Since we are travellers and pilgrims in the world, let us ever ponder on the end of the road, that is of our life, for the end of our roadway is our home (St Columban, 8th sermon).
05 January 2010
Precedent for resignation of a whole hierarchy
Father Vincent Twomey SVD, in a letter to The Irish Times on 2 December, called for the resignation of the five bishops still in office who had been mentioned in the Murphy Report. The text of the letter can be found on Dr Twomey’s website. In a letter in today’ issue of the paper he asks for forgiveness for having included Bishop Drennan:
Madam, – Since I am on record as calling for the resignation of the bishops mentioned in the Murphy report (December 3rd), I should have expressly excluded Dr Martin Drennan. The present Bishop of Galway was not found guilty of either negligence or cover-up by the Murphy commission. The one substantial reference to Bishop Drennan in the report (51.1-51.2) indicates that, when he was Auxiliary in Dublin, he acted appropriately in the case in question. The report concludes, “The Archbishop acted correctly in immediately addressing the concerns and suspicions in this case.” This amounts, if I am correct, to a recommendation of Bishop Drennan’s initial response with regard to a young priest acting suspiciously with young males.
Calls for his resignation are unfounded. If I was in any way guilty of inciting such calls, I am sincerely sorry and ask forgiveness. – Yours, etc,
REV DR D VINCENT TWOMEY, SVD,
Professor Emeritus of Moral Theology,
Divine Word Missionaries,
Maynooth, Co Kildare.
Patsy McGarry, Religious Affairs Correspondent of The Irish Times comments on the letter:
There are precedents for bishops resigning, including a whole hierarchy. Archbishop Penney of St John’s, Newfoundland, resigned in 1991. As I recall, the head of the committee he had appointed was a retired chief justice of Newfoundland, an Anglican. It is clear that Archbishop Penney wanted the truth to come out. The National Catholic Reportercommented on this in 2004:
From the Editor's Desk
The accounting begins
“We are a sinful church. We are naked. Our anger, our pain, our anguish, our shame and our vulnerability are clear to the whole world. … I’m prepared to take the responsibility, and that’s something I have to live with.”
Those were the words of then-Archbishop Alphonsus Penney of Newfoundland, Canada, in 1990 on announcing his resignation after a committee that he had appointed to look into sexual abuse in his archdiocese returned a scathing assessment of his handling of the matter.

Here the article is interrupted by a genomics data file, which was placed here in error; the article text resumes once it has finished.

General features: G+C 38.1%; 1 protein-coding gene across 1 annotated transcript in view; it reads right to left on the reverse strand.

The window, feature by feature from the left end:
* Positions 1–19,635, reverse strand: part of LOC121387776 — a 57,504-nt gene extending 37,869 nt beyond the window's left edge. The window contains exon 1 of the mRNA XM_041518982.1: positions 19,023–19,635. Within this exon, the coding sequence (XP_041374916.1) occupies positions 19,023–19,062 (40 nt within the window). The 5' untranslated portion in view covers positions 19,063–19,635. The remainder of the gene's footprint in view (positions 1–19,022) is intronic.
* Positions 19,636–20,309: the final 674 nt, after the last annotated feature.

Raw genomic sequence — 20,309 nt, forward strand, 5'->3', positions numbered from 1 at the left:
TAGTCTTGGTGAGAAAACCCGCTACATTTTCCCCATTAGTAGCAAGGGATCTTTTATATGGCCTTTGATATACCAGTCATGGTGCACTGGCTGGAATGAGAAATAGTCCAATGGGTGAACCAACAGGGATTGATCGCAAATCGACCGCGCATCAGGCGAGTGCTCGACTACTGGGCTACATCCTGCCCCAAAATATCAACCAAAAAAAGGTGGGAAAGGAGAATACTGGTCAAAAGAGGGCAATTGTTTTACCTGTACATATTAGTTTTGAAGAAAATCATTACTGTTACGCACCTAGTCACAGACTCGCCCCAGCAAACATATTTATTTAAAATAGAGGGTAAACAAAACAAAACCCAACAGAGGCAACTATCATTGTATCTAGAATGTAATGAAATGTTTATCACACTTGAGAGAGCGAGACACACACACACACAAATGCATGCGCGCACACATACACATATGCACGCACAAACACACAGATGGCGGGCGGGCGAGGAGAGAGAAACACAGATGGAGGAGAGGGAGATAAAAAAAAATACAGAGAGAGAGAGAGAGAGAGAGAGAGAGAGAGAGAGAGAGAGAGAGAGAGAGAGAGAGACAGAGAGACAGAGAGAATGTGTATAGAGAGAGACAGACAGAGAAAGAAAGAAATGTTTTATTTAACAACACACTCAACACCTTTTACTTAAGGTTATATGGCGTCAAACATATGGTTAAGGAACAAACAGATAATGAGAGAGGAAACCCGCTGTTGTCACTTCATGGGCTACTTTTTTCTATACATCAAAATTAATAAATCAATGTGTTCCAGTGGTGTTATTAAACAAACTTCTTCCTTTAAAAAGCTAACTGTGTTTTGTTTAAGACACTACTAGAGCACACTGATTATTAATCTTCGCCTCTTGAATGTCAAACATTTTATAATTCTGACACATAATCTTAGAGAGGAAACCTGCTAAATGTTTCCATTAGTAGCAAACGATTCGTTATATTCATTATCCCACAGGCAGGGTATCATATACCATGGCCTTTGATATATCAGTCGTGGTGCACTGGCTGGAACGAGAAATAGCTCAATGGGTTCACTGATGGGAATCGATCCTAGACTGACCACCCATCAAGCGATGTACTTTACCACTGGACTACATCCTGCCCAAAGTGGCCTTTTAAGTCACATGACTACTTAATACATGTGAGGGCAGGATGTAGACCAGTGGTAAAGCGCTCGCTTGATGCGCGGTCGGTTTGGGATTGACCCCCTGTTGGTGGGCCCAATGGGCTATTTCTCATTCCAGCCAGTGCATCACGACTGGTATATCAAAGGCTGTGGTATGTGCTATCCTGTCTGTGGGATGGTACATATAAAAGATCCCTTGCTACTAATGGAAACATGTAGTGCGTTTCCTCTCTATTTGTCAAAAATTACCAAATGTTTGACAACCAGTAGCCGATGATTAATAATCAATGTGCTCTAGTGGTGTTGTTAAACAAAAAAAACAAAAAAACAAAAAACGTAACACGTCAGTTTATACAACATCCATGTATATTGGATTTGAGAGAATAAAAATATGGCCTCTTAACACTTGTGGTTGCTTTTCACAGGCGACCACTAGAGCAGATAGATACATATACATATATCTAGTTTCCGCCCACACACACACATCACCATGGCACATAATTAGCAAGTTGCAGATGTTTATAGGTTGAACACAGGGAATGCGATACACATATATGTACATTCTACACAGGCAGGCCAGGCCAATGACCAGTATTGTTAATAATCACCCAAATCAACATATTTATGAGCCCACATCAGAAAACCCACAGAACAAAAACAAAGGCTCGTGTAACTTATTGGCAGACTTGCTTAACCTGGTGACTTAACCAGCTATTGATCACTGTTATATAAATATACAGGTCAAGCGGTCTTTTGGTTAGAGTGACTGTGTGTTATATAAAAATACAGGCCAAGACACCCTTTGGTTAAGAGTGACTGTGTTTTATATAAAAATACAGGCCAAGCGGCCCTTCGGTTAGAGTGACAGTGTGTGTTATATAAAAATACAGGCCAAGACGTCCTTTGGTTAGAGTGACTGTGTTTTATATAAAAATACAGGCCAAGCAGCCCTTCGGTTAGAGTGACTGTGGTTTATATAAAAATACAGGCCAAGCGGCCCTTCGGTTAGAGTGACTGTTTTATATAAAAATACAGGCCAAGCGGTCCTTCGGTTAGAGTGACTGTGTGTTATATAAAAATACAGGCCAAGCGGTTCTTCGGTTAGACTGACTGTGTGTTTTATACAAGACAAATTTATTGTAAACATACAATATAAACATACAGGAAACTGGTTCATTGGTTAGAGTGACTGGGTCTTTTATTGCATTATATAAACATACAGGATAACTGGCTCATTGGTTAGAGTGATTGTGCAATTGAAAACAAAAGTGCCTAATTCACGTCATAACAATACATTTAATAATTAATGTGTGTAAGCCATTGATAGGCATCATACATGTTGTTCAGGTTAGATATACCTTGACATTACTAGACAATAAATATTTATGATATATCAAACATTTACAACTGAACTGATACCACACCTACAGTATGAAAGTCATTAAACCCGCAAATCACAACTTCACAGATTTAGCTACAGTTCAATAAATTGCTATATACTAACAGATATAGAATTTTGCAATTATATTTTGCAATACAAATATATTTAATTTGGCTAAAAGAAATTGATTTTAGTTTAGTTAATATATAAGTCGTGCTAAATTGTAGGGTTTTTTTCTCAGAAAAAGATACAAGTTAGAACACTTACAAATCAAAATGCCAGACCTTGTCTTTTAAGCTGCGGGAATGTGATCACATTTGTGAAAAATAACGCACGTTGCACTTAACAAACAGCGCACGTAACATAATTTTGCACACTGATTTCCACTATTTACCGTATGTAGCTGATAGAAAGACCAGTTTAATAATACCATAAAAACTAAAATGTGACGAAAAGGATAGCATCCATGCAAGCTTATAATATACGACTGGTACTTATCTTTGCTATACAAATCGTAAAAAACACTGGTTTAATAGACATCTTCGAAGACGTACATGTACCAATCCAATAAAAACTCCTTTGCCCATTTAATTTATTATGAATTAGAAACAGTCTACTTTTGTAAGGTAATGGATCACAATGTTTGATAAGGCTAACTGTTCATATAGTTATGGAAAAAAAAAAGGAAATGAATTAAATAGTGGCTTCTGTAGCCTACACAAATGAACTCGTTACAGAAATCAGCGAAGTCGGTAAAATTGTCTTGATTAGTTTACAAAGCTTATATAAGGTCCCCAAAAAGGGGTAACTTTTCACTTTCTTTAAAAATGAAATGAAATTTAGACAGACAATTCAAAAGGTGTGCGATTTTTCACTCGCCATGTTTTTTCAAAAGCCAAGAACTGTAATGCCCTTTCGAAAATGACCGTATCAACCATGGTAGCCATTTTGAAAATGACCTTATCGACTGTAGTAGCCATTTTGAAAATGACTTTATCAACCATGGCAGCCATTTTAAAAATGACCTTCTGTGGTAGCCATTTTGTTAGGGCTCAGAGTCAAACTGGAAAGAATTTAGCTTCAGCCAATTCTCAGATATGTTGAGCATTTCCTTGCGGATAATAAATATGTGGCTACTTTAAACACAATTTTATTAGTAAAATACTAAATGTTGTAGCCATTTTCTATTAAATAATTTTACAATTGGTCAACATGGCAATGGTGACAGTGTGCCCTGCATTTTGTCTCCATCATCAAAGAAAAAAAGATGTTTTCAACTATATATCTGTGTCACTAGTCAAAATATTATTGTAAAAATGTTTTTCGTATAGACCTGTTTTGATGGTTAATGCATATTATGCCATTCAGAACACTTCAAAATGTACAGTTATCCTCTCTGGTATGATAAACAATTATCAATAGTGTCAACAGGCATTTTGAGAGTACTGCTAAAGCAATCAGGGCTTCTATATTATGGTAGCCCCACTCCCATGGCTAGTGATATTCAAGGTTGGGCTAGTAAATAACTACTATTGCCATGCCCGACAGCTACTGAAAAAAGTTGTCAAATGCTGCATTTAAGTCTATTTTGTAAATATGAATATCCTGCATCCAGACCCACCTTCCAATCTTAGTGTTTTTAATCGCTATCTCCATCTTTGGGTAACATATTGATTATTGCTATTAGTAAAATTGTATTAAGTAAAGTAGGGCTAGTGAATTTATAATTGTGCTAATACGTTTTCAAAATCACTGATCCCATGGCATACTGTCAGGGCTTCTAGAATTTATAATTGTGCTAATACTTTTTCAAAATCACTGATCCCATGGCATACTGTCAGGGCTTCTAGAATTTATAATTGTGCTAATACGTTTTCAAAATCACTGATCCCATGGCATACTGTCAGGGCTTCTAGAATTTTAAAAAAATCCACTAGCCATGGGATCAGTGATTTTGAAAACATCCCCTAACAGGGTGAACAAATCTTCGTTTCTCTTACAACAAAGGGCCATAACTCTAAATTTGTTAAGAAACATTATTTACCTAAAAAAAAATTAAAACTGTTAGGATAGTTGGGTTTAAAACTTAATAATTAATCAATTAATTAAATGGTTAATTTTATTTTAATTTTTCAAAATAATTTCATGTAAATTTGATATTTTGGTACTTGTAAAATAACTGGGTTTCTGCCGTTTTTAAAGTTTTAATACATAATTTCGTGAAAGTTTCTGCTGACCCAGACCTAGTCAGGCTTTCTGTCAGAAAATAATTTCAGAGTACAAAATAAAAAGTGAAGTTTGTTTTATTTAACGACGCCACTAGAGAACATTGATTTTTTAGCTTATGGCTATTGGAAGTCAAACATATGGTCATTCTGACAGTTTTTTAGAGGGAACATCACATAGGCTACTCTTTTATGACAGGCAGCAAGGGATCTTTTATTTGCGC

Penney did not have Vatican approval to resign. He just did so because he had come to realize that he had terribly mishandled reports of sexual abuse of children. He had failed his people as a spiritual leader. And he stepped down.
The Penney incident, in the wake of the week’s reports here on sex abuse, is instructive in a host of ways. First, it was a bishop taking responsibility, without any qualifiers or excuses, for what happened on his watch. Nowhere did he blame the press or an oversexed culture or the reforms of Vatican II or his lack of understanding of the problem or a lack of communication with his fellow prelates or the lack of understanding of sexual abuse by the social sciences of that era. People had been hurt; he had been a large reason the hurt continued. He apologized and he stepped aside.
After he resigned, he sat for a detailed interview (NCR, Aug. 10, 1990) and recounted the insights he had gained during the ordeal, not least of which was the support of people appreciative of the way he sacrificed his career for the integrity of the church.
In a very different situation, the bishops of the five ecclesiastical jurisdictions in the Philippines at the beginning of the last century resigned or were transferred in 1902 and 1903. One was succeeded by the first Filipino bishop, the others by Americans. This was in the wake of the Spanish-American War and the Treat of Paris in 1898 when the USA bought the Philippines from Spain for $18,000,000 or as Filipinos often put it, they bought Filipinos for $2 a head:
Nueva Caceres: 20 July 1903. Succeeded by Filipino 1905
Cebu: 30 July 1904. Succeeded by American, appointed 17 July 1903
Jaro: resigned 27 October 1903. Succeeded by American, appointed 12 June 1903
Manila: resigned 4 Feb 1902. Succeeded by American, appointed 6 June 1903
Nueva Segovia: transferred to Spain 25 June 1903. Succeeded by American appointed 10 June 1903.
The overlapping dates for Cebu, Jaro and Mueva Segovia suggest that perhaps the Spanish bishops had to be pushed but communications in those days were much slower than now.
Would it be helpful if all Irish bishops offered their resignations so that the Church could make a fresh start for the sake of everyone? Vincent Twomey suggested something like this, along with a drastic reduction in the number of dioceses in Ireland, in an article in The Irish Times on 9 December.
The Pope could choose not to accept some resignations.